“Be still, life, be still at the break of dawn, and you’ll feel the sun’s light when you hear the morning’s song.”
“Life goes headlong,” Emerson lamented in contemplating how to live with presence in a culture of busyness, offering the antidote to our civilizational haste: “Now pause, now possession is required, and the power to swell the moment from the resources of our own heart until it supersedes sun & moon & solar system in its expanding immensity.” Half a century later, writing about the most important habit for living with presence, Hermann Hesse cautioned: “The high value put upon every minute of time, the idea of hurry-hurry as the most important objective of living, is unquestionably the most dangerous enemy of joy.” Another century later, in the midst of an ever-accelerating cultural trance of busyness, Annie Dillard distilled the heart of the paradox in her sublime insistence on choosing presence over productivity: “How we spend our days is, of course, how we spend our lives.”
An uncommonly tenderhearted, wide-eyed invitation to fill our days with lively presence comes in Be Still, Life (public library) — a splendid illustrated poem of a picture-book by Ohara Hale, whose work I have long cherished and who has the loveliest back-flap author bio I have ever encountered:
Ohara Hale is a self-taught artist who works with many different forms and materials. She sings, writes, draws, and performs sounds, words, colors, and movements that are questions and ideas about love, life, nature, and all the unseen, unknown, and dreamed in between. Hale lives on planet Earth with her rescue dog, Banana.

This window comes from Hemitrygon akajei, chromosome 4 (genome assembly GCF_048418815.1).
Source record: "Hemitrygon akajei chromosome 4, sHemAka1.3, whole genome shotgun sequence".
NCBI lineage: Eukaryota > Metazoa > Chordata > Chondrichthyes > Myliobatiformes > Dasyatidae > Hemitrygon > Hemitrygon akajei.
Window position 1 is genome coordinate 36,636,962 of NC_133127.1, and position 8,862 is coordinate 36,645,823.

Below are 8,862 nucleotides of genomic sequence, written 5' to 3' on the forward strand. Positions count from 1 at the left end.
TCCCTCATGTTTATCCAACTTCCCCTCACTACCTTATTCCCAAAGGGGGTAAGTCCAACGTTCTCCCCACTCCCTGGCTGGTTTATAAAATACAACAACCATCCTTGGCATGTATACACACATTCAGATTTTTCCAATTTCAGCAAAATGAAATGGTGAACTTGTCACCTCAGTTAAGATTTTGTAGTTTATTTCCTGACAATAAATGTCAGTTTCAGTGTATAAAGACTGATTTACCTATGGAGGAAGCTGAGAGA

From the slumbering snail to the purposeful gentleness of the honeybees at work to the dance of the leaves in the whispering breeze, Hale beckons eye, heart, and mind to drink in the glorious aliveness of the world with a generous curiosity, evocative of Simone Weil’s assertion that “attention is the rarest and purest kind of generosity.” What emerges is a mirthful modern-day counterpart to Thoreau’s celebration of nature as a form of prayer. Playful levity and vibrancy carry the deeper soulfulness of the message, which unfolds with a songlike quality — a sort of hymn in word and image. (Perhaps it cannot be otherwise, for Hale is also a gifted musician, and we bring everything we are, our whole selves and all of our multitudes, to any one thing we do.)
The ending calls to mind Denise Levertov’s wonderful poem about our odd tendency to see the rest of nature as a separate world parallel to our own. “You are also a part of the wonderfulness of life,” Hale exults on the final page, inviting the reader — who can be any one of us, child or adult, nursed on a chronic civilizational delusion — to unlearn the artificial severance from the natural world that modern life has inflicted upon us and relearn the creaturely presence with life that radiates from our most elemental humanity.
Be Still, Life comes from the largehearted and singularly imaginative Enchanted Lion Books, publisher of such uncommon treasures as Cry, Heart, But Never Break, Big Wolf & Little Wolf, The Lion and the Bird, This Is a Poem That Heals Fish, and Bertolt. Complement it with Sidewalk Flowers — another illustrated invitation to living with wakefulness to the world — and Margaret Wise Brown’s little-known, kindred-spirited Quiet Noisy Book, then revisit Alan Watts on how to live with presence and cognitive scientist Alexandra Horowitz on learning to see the wonder in our everyday reality.
Illustrations courtesy of Enchanted Lion Books © Ohara Hale; photographs by Maria Popova
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